Recreation Northwest and Wild Whatcom continued their partnership with another day of service in Fairhaven Park. When the pandemic uprooted businesses, Environmental Education organizations were some that were hit the hardest. Wild Whatcom and Recreation Northwest first connected during the start of the pandemic for a stewardship project transplanting native plant saplings in Fairhaven Park. We have now continued this partnership nearly two years later.
… Despite a cold and rainy morning, the nine Samish Wayfinders along with their two field mentors, Adam Yost and Nick Englefried, brought their Positive Mental Attitude along with plenty of enthusiasm to help improve Fairhaven Park.
A couple of participants at the early stages of the day.
The objectives of the stewardship project:
Decommissioning a social trail in Fairhaven Park.
Transplanting nearby sword ferns to close down access to the social trail.
Use branches, leaf litter & woody debris to camouflage the trail back to its natural state of being.
You might be asking yourself what exactly is a social trail? Well just like what it sounds like, a social trail is an unestablished trail that gets created by people walking off trail. Then other hikers notice that trail and decide to follow it, hence creating a social trail. Over time this impacts vegetation and the nearby ecosystem.
Adam Yost, from Wild Whatcom, led the group of students through a morning group circle before we went over our objectives for the day. Wild Whatcom is uber familiar with Fairhaven Park so they were ready to get the trail project underway.
Many of the students had transplanted plants before through other service projects so we quickly reviewed the best practices for transplanting sword ferns.
- Locate sword ferns far away off the trail to limit the impact of taking the plants from that area. Along with being mindful not to harm other nearby plants.
- Once you have found a sword fern 2-3 ft. tall, then dig a circle 6-8 inches away from the plant.
- Rhizomes of sword ferns aren’t that deep, just spread horizontally. Be aware to take all of the rhizomes attached to the sword fern you are transplanting.
- Carefully take the fern out of the ground, then put the soil back in the hole to leave it as if no one was there.
- Bring the fern to its new home. Have a hole deep enough to cover the top of the root system.
- Water thoroughly!!
Students in action Decommissioning Social Trail
Couple of students ponder the best method forward at dismantling a shelter that was found along the social trail.
Many of these branches were then used to help bring the trail back into its natural state.
A group of students transplanting some sword ferns at the other entrance to the social trail.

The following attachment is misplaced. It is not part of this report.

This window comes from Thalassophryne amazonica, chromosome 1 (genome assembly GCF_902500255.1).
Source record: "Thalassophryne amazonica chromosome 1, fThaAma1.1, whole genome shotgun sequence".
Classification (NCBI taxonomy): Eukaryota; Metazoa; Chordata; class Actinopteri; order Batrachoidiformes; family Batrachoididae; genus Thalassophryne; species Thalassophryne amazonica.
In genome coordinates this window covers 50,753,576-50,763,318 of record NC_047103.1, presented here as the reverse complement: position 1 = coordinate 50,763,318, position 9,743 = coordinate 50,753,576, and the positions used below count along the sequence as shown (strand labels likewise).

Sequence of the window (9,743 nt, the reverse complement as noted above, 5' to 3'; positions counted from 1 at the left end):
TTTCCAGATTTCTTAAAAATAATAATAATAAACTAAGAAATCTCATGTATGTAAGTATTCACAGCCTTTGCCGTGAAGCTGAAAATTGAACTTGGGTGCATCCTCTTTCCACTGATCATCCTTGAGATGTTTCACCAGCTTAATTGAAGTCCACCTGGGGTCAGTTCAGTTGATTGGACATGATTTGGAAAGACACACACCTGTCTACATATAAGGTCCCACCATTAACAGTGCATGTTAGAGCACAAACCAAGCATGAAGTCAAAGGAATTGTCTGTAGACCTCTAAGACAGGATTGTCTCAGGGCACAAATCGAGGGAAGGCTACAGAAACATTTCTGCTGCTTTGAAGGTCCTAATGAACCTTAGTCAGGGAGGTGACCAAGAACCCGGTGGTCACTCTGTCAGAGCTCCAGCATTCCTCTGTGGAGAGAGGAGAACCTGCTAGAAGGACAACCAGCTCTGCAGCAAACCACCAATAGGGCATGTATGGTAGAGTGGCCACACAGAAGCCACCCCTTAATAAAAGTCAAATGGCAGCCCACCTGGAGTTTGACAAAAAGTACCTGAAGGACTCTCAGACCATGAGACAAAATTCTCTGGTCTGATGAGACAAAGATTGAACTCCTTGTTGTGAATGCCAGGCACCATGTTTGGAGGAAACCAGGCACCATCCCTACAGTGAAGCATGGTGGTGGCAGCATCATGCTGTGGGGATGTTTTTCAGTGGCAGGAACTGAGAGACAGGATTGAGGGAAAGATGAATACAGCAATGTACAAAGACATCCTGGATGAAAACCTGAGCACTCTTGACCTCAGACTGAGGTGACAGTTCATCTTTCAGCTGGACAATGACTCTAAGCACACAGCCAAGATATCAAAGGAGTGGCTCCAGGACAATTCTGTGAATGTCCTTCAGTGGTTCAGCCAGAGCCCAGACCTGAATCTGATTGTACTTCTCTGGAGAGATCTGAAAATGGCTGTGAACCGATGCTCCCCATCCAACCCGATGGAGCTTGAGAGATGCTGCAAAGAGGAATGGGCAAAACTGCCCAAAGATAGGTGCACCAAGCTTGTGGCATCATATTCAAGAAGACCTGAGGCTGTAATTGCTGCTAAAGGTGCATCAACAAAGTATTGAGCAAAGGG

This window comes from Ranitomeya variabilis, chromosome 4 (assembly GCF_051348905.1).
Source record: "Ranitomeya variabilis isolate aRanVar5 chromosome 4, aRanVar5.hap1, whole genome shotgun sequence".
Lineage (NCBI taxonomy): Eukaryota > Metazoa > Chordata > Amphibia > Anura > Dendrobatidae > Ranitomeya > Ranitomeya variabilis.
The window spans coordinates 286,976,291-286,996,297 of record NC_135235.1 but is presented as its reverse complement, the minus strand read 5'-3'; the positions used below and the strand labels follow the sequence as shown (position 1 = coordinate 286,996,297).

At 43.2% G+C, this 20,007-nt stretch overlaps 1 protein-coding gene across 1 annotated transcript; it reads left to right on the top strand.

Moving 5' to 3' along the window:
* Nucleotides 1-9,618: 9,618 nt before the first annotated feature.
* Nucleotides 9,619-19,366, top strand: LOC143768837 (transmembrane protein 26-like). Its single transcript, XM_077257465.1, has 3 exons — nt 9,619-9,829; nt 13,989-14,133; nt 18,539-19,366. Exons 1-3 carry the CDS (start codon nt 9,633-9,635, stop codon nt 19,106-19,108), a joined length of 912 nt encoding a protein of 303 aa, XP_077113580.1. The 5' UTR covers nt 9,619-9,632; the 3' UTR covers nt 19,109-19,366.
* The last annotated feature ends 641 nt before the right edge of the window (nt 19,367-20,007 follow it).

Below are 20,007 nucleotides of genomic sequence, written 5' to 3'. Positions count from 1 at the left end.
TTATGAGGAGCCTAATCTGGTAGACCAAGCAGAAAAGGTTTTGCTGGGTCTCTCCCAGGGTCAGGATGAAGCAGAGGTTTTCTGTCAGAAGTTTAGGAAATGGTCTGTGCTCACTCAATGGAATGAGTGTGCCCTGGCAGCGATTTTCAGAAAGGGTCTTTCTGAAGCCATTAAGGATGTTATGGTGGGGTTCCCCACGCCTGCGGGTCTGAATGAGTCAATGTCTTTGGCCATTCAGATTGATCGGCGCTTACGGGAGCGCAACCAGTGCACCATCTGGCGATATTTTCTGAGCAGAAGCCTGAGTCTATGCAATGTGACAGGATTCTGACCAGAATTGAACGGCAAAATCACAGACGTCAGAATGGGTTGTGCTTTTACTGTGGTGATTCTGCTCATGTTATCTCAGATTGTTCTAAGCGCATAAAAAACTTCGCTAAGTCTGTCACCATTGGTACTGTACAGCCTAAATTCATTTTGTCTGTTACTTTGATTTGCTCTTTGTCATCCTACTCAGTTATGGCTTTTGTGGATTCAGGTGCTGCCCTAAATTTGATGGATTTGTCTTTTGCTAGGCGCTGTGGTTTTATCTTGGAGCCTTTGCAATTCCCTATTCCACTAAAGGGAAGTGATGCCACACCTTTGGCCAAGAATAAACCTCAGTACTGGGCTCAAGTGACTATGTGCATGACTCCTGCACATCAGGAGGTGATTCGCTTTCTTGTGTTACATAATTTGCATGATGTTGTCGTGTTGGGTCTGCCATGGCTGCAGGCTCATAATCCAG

For those that know Recreation Northwest, know that we like to have some fun during our stewardship events! A student becomes one with the ferns!
Instead of between Two Ferns, a fern was placed between Two Firs to help further the process of decommissioning the social trail.
Where is the trail? The other end of the social trail was decommissioned with the help of sword ferns and snowberries.
After a break for lunch to refuel, the Wild Whatcom crew shifted gears.
Objectives for second half of the day:
Finish laying down organic matter & woody debris along the social trail.
Create two compost lattice piles.
Cut piles of previously removed holly & ivy into smaller pieces to then place into compost piles.
Laying down the base layer for the compost pile.
A massive pile of holly & ivy to begin with, it eventually shrank into two smaller compost piles.
Once in smaller pieces, it is much easier to break down naturally back into the soil.
Positivity & Enthusiasm radiated among the Wild Whatcom students!
Despite a cold & rainy day, the students remained cheerful throughout the stewardship project with Recreation Northwest.
We would like to extend our gratitude to Wild Whatcom, and the Samish Wayfinder students that participated in the day of service. We accomplished more than we planned!
As always our stewardship projects can not happen without Amy Brown, Volunteer Coordinator with the City of Bellingham. Huge thanks for loaning us the tools to make these projects possible.
This restoration project would not be possible without the generous support of your donations. Please consider making a donation. Thank you for supporting our mission, to protect the spaces where we live and play.
Todd Elsworth is one of the many “Mossy-haired lunatics roaming the dripping peninsulas”, described in “I’m Here for the Weather” by Tom Robbins. As executive director, he works to fulfill our mission to teach the health benefits of nature, promote outdoor recreation, and steward the places where we play.